Films and Slides for Lesson 3
An ambiguity is a word, phrase, or sentence that can be interpreted in more than one way. Whereas poets win awards for ambiguity, engineers and scientists are sued for ambiguities. This lesson teaches you to be sensitive to four common sources of ambiguity in scientific writing: word choice, word order, pronouns (particularly it and this), and missing punctuation.
Overall perspective on avoiding ambiguity.
Avoiding ambiguity, particularly with word choice and word order.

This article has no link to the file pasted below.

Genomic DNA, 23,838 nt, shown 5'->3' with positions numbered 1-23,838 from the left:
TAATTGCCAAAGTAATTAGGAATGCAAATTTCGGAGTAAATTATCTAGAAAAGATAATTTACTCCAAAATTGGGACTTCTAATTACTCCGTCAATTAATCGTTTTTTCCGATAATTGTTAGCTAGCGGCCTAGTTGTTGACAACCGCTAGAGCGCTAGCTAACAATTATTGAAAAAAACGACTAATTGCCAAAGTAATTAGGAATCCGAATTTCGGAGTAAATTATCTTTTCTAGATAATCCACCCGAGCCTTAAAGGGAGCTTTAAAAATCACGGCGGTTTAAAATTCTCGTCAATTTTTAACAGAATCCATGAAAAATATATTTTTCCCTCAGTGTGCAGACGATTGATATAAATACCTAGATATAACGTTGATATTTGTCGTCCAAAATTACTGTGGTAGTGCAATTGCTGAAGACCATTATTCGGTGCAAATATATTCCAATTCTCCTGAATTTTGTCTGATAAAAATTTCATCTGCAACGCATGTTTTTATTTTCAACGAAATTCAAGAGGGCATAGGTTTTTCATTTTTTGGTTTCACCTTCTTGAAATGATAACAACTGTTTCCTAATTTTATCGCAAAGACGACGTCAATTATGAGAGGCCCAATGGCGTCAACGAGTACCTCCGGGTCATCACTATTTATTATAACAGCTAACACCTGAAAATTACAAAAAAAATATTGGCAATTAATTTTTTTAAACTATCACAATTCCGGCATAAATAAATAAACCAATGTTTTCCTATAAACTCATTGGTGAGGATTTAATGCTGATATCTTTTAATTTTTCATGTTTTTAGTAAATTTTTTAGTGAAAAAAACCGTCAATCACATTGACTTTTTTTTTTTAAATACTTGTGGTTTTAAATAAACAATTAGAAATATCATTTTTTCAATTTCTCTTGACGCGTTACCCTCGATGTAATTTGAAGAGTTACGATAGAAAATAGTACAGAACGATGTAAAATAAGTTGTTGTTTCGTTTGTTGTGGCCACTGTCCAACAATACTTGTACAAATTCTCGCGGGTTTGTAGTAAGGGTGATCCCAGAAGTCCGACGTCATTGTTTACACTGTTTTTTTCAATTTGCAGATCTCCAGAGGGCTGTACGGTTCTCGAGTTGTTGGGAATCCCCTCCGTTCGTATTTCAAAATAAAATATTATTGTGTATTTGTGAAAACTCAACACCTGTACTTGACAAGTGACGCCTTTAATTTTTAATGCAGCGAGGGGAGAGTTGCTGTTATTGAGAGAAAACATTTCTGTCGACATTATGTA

Avoiding ambiguity, particularly with pronouns and punctuation.
Exercises for Lesson 3
In the following excerpts, circle the words that cause ambiguities. For each excerpt, identify the source of ambiguity: (1) improper word order, (2) missing punctuation, or (3) unclear pronoun reference. Where possible, correct the error.
References for Lesson 3